When an alien resides with you in your land, you shall not oppress the alien. The alien who resides with you shall be to you as the citizen among you; you shall love the alien as yourself, for you were aliens in the land of Egypt: I am the Lord your God. You shall have one law for the alien and for the citizen: for I am the Lord your God. Leviticus 19:33-34, 24:22
Migration lies at the heart of the debate on Brexit. We are told that it is the single greatest reason why people voted to the leave the EU. It is hardly surprising when the political debate in Britain for the last twenty years has been dominated by arguments over immigration figures. But, beyond this headline, it is much harder to get to the real reasons why immigration is such a hot topic.
I used to go door-knocking in central London, canvassing local voters and their opinions. It was always interesting to listen to people’s concerns and migration was a regular topic of conversation. Whilst there was the occasional racist outburst, more often were people concerned with issues of lack of resources and fairness. For those at the bottom of the heap in this country, they felt they were in competition with the poor of the rest of the world for housing, jobs and benefits. Adding those concerns to the fear of those whose culture, faith and language seem strange and inaccessible led to a toxic cocktail of resistance.
The Bible is, on the whole, pretty positive about migration, constantly reminding the readers that they are the descendants of a wandering people. Ancient texts like the Bible point to the reality that migration has been at the heart of the human experience since humanity’s beginnings in Africa, through to the modern movements in our global world. The text quoted from Leviticus shows that the multi-ethnic society is not a modern phenomenon but has been the norm for millenia as peoples of different ethnicities settle and re-settle. And the story of the New Testament is one of missionary travels which allowed the gospel to take root in three continents within a few generations.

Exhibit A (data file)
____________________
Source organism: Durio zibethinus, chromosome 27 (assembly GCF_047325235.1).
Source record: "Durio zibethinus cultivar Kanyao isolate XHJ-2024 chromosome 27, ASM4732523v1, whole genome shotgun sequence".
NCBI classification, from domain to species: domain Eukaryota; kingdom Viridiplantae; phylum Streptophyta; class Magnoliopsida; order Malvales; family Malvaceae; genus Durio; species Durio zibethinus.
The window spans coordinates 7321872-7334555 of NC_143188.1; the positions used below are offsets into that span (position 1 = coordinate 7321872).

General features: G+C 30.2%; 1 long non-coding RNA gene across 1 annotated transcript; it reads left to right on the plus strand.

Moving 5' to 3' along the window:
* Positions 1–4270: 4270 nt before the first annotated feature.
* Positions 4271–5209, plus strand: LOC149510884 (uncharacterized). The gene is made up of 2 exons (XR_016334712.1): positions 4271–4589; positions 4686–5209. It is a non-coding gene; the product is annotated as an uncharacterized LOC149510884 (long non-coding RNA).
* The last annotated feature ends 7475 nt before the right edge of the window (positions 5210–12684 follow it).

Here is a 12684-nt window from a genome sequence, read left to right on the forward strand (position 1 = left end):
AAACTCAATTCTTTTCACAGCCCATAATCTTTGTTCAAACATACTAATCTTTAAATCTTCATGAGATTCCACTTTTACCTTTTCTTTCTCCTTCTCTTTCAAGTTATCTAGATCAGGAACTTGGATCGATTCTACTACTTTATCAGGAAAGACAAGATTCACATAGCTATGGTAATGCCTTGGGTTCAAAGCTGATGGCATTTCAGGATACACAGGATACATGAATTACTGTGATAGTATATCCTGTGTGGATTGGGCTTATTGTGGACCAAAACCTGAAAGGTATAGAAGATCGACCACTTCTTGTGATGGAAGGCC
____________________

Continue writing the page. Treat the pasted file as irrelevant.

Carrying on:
The paradigm of the people of God is pilgrimage, movement, being ready to go when God calls. For those of us living on the western edge of Europe, we are thankful that many responded to that call, leaving their homes in order to share the gospel with us. In turn, these islands have produced more than their fair share of Christians ready to travel to the four corners of the earth to share the good news of Jesus.
It is impossible to talk about migration without mention of ‘home’, such a powerful word and aspiration. Migrants often find themselves living in the ‘in-between’, leaving home in search of home. Thankfully, most of us have no experience of the place we call home becoming so unsafe that we are forced to seek refuge somewhere else. Most of us have never experienced the despair of deep poverty, coming to the realisation that our families will not have a future unless we risk moving out.
As a Christian living in one of the richest and most powerful countries in the world, the responsibility to offer hospitality is immense, especially to strangers (Rom 12:13 ; Heb 13:1-2). I wonder whether we recognise the privileges we have been given in calling this place home? And should this mean that Christians are called to challenge the current economic orthodoxy that seems to treat human beings, especially migrants, as nothing more than economic units? Can and should Christians support a migration policy that only allows in the productive, the healthy and the wealthy?
There is also the challenge of ensuring that all people living in our society are treated equally and justly. What does that mean in the context of migration and of Brexit? Should a Christian support differential access to services depending on nationality or residential status?
Most importantly of all, Christians are called to see every individual person as a beloved child of God, created in God’s image. At a time when migrants are treated as statistics, dehumanised or even demonised as rapacious vultures, preying on the generosity of the West, Christians must resist and rehumanise. We are challenged to evaluate our response to migration and migrants on the basis of each individual’s infinite and sacred worth to God.
As we still face massive uncertainty about the post-Brexit settlement, we must all ready ourselves for the worst as we hope and pray for the best. For Christians, this might well mean providing sanctuary for those from other parts of Europe or the world who face increased hostility or discrimination. We must be ready to entertain angels ....